You should be able to discuss anything with your doctor, but some topics may make you more squeamish than others. To help, here are answers to common embarrassing questions.
Q: My arms and legs are hairier than those of my female friends. Could there be a medical reason for this? How can I get rid of unwanted hair?
A: There are many reasons why some women have excess body hair. All women produce some male hormones, but those who produce higher levels may be hairier. The tendency may be inherited or caused by conditions like polycystic ovarian syndrome. Whatever the cause, hair can be removed without a physician’s care. You may shave, tweeze or wax at home, or at a salon or spa, although shaven hair that grows back may appear thicker, and plucking or waxing may cause scarring. Bleaching the hair or removing it with chemicals are two other options. For a long-term solution, consider laser hair removal, which permanently damages individual hair follicles and prevents them from sprouting new hairs. Laser hair removal may be painful and expensive, but it can be effective, and it’s available without a doctor’s prescription.
Q: A recent incident has made me concerned that I may have erectile dysfunction. I’ve never had anything like this happen before. What should I do?
A: Most men occasionally have trouble maintaining erections, but the issue often resolves on its own without treatment. If a problem persists over time, it’s called erectile dysfunction (also known as impotence). In young men, erection problems are commonly caused by psychological factors, such as stress or negative thoughts or feelings about sex. Try relaxing and talking openly with your partner about your sexual relationship instead of pressuring yourself to perform, in case the cause is psychological. Problems among older men are often linked to physical problems like high blood pressure or taking certain medications. If the cause is physical, a doctor will need to assess and treat the condition. If a man has spontaneous erections when he wakes up in the morning, it’s unlikely there’s a medical cause to his erectile dysfunction. For these men, “pressure to perform” and other stresses may be the cause of their erectile dysfunction. You should see a doctor if you’re unable to achieve or maintain an erection more than 25 percent of the time.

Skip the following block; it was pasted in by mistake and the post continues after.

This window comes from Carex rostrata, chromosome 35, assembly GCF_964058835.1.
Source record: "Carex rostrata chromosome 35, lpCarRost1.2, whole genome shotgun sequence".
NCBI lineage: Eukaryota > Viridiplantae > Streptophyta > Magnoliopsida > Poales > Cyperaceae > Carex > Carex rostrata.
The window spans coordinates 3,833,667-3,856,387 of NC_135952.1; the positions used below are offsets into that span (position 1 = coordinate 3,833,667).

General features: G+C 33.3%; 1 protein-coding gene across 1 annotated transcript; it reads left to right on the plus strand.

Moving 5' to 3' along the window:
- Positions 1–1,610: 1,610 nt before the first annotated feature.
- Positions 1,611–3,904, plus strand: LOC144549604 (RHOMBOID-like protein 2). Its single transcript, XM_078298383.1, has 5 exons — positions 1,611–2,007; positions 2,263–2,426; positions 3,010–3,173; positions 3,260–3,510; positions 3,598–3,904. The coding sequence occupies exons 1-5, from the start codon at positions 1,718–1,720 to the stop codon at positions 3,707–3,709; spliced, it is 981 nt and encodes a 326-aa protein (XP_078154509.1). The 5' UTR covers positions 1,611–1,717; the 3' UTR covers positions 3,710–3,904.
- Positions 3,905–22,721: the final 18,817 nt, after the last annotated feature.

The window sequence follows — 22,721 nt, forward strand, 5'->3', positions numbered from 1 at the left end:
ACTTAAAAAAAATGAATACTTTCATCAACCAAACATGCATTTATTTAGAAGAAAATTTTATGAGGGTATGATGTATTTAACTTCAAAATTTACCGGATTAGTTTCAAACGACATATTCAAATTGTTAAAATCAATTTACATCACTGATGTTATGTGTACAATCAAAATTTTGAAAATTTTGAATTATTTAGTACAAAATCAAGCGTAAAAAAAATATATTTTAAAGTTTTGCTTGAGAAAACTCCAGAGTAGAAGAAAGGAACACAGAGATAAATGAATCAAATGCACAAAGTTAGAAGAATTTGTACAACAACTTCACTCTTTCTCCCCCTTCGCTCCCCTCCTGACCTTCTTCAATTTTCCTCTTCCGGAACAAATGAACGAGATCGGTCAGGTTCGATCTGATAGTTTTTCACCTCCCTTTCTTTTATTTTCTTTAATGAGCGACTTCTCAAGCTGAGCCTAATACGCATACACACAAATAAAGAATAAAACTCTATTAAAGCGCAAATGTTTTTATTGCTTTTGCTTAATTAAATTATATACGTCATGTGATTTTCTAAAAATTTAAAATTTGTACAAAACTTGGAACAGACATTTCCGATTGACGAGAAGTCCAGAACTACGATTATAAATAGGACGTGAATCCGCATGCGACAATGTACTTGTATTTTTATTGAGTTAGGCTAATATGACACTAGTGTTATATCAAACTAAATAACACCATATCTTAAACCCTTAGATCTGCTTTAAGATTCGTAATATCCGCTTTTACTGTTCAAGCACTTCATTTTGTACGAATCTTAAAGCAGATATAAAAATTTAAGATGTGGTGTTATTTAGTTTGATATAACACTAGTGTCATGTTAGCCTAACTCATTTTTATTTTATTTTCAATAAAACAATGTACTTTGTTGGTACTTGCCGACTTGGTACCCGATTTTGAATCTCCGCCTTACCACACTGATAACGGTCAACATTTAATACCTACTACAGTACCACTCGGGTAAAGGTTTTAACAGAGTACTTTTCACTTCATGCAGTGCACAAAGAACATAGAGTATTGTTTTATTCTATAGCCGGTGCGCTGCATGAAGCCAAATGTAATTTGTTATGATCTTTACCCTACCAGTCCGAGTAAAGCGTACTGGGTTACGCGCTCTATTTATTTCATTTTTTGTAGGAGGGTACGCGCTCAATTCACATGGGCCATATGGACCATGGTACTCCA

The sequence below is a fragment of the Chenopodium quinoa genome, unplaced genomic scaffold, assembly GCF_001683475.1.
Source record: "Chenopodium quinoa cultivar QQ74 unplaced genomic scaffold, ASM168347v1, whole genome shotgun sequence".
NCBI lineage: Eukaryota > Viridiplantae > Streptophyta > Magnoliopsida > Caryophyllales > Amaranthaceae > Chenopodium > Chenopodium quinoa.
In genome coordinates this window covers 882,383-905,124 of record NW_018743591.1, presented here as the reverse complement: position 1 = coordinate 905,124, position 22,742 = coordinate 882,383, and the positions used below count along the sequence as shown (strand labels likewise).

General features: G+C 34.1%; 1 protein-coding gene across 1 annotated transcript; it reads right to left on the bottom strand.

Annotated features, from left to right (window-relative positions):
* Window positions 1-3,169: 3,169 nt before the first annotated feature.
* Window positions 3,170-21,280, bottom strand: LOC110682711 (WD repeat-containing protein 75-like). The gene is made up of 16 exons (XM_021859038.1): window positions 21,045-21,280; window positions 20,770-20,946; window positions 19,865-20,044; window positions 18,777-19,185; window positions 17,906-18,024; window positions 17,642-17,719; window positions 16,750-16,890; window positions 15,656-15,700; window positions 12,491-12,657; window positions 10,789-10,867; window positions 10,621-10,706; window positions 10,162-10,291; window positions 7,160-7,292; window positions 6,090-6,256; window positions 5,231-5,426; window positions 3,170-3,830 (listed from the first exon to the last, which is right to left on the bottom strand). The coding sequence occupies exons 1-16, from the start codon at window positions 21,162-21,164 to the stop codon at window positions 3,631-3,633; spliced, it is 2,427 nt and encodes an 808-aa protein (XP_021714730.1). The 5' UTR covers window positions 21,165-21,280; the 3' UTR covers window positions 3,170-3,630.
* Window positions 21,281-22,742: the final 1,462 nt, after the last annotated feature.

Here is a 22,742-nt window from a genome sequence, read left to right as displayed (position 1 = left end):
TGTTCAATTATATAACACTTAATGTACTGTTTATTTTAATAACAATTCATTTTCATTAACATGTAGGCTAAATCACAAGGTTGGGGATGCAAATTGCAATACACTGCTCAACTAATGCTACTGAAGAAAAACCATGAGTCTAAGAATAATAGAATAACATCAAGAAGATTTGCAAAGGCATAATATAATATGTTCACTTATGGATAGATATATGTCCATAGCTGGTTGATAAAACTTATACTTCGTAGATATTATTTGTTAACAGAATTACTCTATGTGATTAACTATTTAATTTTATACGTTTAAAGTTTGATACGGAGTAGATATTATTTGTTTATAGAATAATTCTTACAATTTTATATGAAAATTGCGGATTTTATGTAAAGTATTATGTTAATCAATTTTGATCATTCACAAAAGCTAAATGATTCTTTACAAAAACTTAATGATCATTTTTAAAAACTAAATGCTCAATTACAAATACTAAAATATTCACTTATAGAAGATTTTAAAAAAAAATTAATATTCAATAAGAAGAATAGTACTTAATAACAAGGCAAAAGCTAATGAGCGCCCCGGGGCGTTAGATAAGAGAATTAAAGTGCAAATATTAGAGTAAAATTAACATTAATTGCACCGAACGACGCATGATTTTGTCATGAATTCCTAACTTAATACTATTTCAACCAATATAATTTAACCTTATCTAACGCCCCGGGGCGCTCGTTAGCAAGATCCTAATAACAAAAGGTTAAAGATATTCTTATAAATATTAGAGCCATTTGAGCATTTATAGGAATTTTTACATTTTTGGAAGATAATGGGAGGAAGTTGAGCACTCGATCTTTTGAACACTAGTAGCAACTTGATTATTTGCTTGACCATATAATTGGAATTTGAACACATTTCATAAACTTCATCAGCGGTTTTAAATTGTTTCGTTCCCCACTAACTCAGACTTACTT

Q: When I get hemorrhoids, the itchiness bothers me all day. Is there anything I can do at home to relieve the burning and itching?
A: You won’t be able to eliminate hemorrhoids without your doctor’s care, but you may be able to relieve your symptoms like itching, pain and swelling. Over-the-counter hemorrhoid treatments may be effective; apply as directed. Witch hazel can relieve itching, as well, and ice packs can relieve swelling. Switch from showers to baths and stop soaping the area for a while, since soap can be irritating. Consider drying the affected area with your hair dryer set to “low”—the skin will get much drier than when you towel off, and excess moisture can cause irritation. Stop using dry toilet paper for a while and opt for moist wipes or moistened toilet paper. To prevent future hemorrhoids, follow a high-fiber diet and drink lots of fluids; you’ll find it much easier to have bowel movements without straining, which can lead to hemorrhoids.
Q: My feet always sweat and smell, which makes it embarrassing to take my shoes off when other people are around. Is there a treatment?
A: Sweat itself doesn’t have an odor; the bacteria on your skin contact your perspiration and make it smell. To combat this, dry your feet thoroughly after bathing to reduce the chances of bacteria thriving on your feet. Try foot powder to absorb excess moisture. Wear only cotton or wool socks, which absorb moisture and help keep your feet dry; change them once or twice a day as needed, drying your feet before you put on new ones. Put on moisture-wicking athletic socks when you exercise. Rotate the shoes you wear daily to allow your footwear to dry out thoroughly. You might even consider applying an antiperspirant to the soles of your feet before bedtime. Prescription medications may be prescribed if needed.
Q: After experiencing a urinary tract infection (UTI), I don’t want to have another. How can I prevent more from developing?
A: Most women don’t have recurrences, but about 20 percent experience another UTI, and some women get them three times a year or more, according to the National Institute of Diabetes and Digestive and Kidney Diseases. Recurrences among men tend to be more frequent, but men are less likely to initially suffer from UTIs: Each year, about 13 million women experience at least one UTI, but only about 2 million men do. They happen when bacteria find their way into the urethra, bladder or other parts of the urinary tract, and they must be treated with antibiotics. Ward off future UTIs by staying hydrated and urinating regularly; this should remove bacteria from your urinary tract before they can cause damage. Drink six to eight glasses of water a day. Some studies also say that cranberry juice can help reduce the recurrence of UTIs. When you feel the urge to urinate, find a bathroom quickly; when you hold urine, you give bacteria a chance to grow. Urinate after having sex, since bacteria may have entered your urethra during intercourse. For female UTIs that occur after sex, your doctor may prescribe medication that can be taken before or after sex.